Sunday, January 19, 2014

Just Keep Swinging: The Art of Fielding

The Art of Fielding by Chad Harbach
Little, Brown, 2011

*Paperback AND shirt for the book sent to me by the publisher - thank you so much!!*

There's something truly magical about when a book comes into your life at just the right time, and such was the case for me when I started reading The Art of Fielding. At Westish College, a small liberal arts school in Wisconsin on the coast of Lake Michigan, the worlds of five individuals are forever changed by a baseball season. When Henry Skrimshander, an unassuming looking guy who is actually a brilliant shortstop destined for the big leagues, makes a routine throw that has disastrous results, events unfold and lives become intertwined in ways so much bigger than they could have anticipated.

Though this time of year is resolution season rather than baseball season, now is a fitting time to pick up this novel. Goals are great, of course, but this book looks down the path that so many of us end up walking down despite are refusal to acknowledge it. It starts with Henry and what do you do when your confidence is shaken? Other characters are faced with equally daunting questions, sometimes overlapping. What do you do when your plans don't work out? Is it possible to live your life as one person only to realize that's not really you at all? How much are we willing to pay or sacrifice for the things we want, or thought we wanted?

I felt a certain kinship with a few of these characters due to their ages. While I adore YA for a lot of reasons, there's something about being in your 20s and college that brings about a certain kind of panic that teenagers can't fully appreciate. It's a constant state of confusion in how some days you can feel so grown up, and most days you feel like someone made a mistake because there's no way you're ready for this.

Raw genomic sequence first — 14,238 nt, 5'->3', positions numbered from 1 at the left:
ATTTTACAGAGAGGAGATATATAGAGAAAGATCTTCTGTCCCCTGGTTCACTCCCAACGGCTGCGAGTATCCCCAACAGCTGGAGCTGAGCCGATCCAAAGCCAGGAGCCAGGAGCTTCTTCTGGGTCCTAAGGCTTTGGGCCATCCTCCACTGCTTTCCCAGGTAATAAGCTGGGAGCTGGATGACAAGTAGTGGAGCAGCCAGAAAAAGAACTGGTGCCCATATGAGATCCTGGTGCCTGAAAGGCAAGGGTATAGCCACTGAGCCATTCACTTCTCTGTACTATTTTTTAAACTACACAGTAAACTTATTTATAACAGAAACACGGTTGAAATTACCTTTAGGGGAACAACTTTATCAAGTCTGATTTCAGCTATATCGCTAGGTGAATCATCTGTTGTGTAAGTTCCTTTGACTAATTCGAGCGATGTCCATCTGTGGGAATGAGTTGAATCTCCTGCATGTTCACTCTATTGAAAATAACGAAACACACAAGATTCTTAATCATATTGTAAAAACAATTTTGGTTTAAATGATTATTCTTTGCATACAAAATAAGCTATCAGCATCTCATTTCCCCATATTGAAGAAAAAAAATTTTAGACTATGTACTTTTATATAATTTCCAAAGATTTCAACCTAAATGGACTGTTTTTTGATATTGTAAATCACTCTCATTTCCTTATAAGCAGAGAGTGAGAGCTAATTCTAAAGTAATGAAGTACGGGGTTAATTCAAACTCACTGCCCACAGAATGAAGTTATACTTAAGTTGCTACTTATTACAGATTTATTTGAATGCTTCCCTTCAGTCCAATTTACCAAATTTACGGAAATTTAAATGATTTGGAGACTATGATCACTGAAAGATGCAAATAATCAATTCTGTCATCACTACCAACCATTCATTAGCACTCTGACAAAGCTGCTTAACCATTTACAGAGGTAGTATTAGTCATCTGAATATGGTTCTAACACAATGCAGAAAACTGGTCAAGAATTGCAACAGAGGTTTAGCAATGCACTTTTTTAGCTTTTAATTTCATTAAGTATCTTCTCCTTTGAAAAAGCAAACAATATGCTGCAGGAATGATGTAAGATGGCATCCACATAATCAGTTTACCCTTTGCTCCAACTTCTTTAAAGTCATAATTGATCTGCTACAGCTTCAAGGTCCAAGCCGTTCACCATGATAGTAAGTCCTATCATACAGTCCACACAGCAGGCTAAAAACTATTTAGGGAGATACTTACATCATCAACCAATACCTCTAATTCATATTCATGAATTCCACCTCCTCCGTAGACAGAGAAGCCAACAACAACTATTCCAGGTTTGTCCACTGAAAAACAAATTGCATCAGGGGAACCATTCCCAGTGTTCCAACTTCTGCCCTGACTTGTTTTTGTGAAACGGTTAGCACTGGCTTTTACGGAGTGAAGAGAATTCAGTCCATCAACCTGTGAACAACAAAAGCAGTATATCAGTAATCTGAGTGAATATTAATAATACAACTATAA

While I liked this book, it isn't for everyone. At times, especially in the second half of the novel, I felt like I couldn't understand the responses characters were having in some situations, and one story line's conclusion was a bit too convenient for my taste. Also, considering Mr. Harbach is from Wisconsin, I was surprised at some vocabulary choices. I have family and friends in the state, actually not far from fictional Westish, and upon asking them, they said they'd never heard of a "gut course" (what I've always known as a blow-off class) or people in the area who referred to people in their first year of college as 'freshpersons' rather than 'freshmen.' However, none of these criticisms would be enough to stop me from recommending this story. Maybe just read it along side something a bit lighter for balance. I was rooting for Henry and empathized with him deeply every step of the way, and this novel is deserving of the praise it's received over the years.

Comments welcome, and, as always, happy reading.

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